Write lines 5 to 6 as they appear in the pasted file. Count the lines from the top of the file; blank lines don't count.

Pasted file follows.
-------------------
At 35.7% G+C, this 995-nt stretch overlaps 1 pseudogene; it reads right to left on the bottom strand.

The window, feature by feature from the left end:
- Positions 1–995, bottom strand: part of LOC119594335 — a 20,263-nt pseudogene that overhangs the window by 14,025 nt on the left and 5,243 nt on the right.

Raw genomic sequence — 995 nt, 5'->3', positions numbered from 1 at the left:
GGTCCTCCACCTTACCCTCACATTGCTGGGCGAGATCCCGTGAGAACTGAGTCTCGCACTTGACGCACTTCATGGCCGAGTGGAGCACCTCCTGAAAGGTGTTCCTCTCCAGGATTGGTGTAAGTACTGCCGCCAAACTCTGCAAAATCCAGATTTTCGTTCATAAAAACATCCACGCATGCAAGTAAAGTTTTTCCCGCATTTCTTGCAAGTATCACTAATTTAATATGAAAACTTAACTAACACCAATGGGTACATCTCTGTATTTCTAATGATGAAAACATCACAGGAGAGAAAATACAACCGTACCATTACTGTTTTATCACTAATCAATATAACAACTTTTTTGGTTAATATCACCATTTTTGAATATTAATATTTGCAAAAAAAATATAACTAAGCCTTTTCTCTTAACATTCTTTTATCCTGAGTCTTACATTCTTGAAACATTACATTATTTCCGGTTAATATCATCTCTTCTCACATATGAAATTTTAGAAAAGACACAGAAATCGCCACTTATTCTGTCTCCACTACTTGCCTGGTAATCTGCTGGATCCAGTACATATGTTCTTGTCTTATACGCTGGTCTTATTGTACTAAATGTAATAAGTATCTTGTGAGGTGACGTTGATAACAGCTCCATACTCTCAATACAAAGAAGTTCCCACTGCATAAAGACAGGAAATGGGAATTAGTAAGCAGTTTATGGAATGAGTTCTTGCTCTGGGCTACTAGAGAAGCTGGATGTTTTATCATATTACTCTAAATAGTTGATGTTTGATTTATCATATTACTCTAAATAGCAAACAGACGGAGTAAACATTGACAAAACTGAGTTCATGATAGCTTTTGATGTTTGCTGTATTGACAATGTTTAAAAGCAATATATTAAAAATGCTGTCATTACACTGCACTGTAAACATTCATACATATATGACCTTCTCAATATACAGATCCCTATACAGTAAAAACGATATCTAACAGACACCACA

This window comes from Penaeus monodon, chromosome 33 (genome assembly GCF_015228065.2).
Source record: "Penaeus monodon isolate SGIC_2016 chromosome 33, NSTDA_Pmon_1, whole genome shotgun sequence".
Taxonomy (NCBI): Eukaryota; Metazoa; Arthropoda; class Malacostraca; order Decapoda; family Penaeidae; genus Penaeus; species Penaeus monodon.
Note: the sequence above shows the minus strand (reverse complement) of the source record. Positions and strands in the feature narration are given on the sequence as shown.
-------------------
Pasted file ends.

GGTCCTCCACCTTACCCTCACATTGCTGGGCGAGATCCCGTGAGAACTGAGTCTCGCACTTGACGCACTTCATGGCCGAGTGGAGCACCTCCTGAAAGGTGTTCCTCTCCAGGATTGGTGTAAGTACTGCCGCCAAACTCTGCAAAATCCAGATTTTCGTTCATAAAAACATCCACGCATGCAAGTAAAGTTTTTCCCGCATTTCTTGCAAGTATCACTAATTTAATATGAAAACTTAACTAACACCAATGGGTACATCTCTGTATTTCTAATGATGAAAACATCACAGGAGAGAAAATACAACCGTACCATTACTGTTTTATCACTAATCAATATAACAACTTTTTTGGTTAATATCACCATTTTTGAATATTAATATTTGCAAAAAAAATATAACTAAGCCTTTTCTCTTAACATTCTTTTATCCTGAGTCTTACATTCTTGAAACATTACATTATTTCCGGTTAATATCATCTCTTCTCACATATGAAATTTTAGAAAAGACACAGAAATCGCCACTTATTCTGTCTCCACTACTTGCCTGGTAATCTGCTGGATCCAGTACATATGTTCTTGTCTTATACGCTGGTCTTATTGTACTAAATGTAATAAGTATCTTGTGAGGTGACGTTGATAACAGCTCCATACTCTCAATACAAAGAAGTTCCCACTGCATAAAGACAGGAAATGGGAATTAGTAAGCAGTTTATGGAATGAGTTCTTGCTCTGGGCTACTAGAGAAGCTGGATGTTTTATCATATTACTCTAAATAGTTGATGTTTGATTTATCATATTACTCTAAATAGCAAACAGACGGAGTAAACATTGACAAAACTGAGTTCATGATAGCTTTTGATGTTTGCTGTATTGACAATGTTTAAAAGCAATATATTAAAAATGCTGTCATTACACTGCACTGTAAACATTCATACATATATGACCTTCTCAATATACAGATCCCTATACAGTAAAAACGATATCTAACAGACACCACA

This window comes from Penaeus monodon, chromosome 33 (genome assembly GCF_015228065.2).